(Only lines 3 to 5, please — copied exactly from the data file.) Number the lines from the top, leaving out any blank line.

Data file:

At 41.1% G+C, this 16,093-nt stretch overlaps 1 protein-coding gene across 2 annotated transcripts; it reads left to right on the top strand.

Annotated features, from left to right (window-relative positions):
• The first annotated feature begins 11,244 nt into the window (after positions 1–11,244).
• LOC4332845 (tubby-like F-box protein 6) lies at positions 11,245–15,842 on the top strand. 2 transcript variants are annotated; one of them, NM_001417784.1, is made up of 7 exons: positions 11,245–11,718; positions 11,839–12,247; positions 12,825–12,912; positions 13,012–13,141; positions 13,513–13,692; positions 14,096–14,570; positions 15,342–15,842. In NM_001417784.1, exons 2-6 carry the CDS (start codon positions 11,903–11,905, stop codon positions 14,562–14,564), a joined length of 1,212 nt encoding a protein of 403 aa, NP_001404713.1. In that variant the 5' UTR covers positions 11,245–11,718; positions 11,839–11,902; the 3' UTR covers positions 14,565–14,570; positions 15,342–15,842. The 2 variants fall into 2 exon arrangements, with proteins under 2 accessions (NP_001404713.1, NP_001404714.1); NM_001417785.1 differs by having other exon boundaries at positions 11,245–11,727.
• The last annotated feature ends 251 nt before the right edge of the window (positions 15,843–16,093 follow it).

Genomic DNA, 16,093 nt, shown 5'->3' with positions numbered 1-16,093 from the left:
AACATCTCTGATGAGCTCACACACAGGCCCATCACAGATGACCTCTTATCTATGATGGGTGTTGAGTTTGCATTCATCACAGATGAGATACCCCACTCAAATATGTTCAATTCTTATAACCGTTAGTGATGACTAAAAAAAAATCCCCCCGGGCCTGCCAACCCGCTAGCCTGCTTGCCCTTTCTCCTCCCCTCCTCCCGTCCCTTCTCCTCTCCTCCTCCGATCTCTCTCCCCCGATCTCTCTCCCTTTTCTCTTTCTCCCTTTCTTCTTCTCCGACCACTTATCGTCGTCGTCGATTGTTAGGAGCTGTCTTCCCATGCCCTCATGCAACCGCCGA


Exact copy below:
• The first annotated feature begins 11,244 nt into the window (after positions 1–11,244).
• LOC4332845 (tubby-like F-box protein 6) lies at positions 11,245–15,842 on the top strand. 2 transcript variants are annotated; one of them, NM_001417784.1, is made up of 7 exons: positions 11,245–11,718; positions 11,839–12,247; positions 12,825–12,912; positions 13,012–13,141; positions 13,513–13,692; positions 14,096–14,570; positions 15,342–15,842. In NM_001417784.1, exons 2-6 carry the CDS (start codon positions 11,903–11,905, stop codon positions 14,562–14,564), a joined length of 1,212 nt encoding a protein of 403 aa, NP_001404713.1. In that variant the 5' UTR covers positions 11,245–11,718; positions 11,839–11,902; the 3' UTR covers positions 14,565–14,570; positions 15,342–15,842. The 2 variants fall into 2 exon arrangements, with proteins under 2 accessions (NP_001404713.1, NP_001404714.1); NM_001417785.1 differs by having other exon boundaries at positions 11,245–11,727.
• The last annotated feature ends 251 nt before the right edge of the window (positions 15,843–16,093 follow it).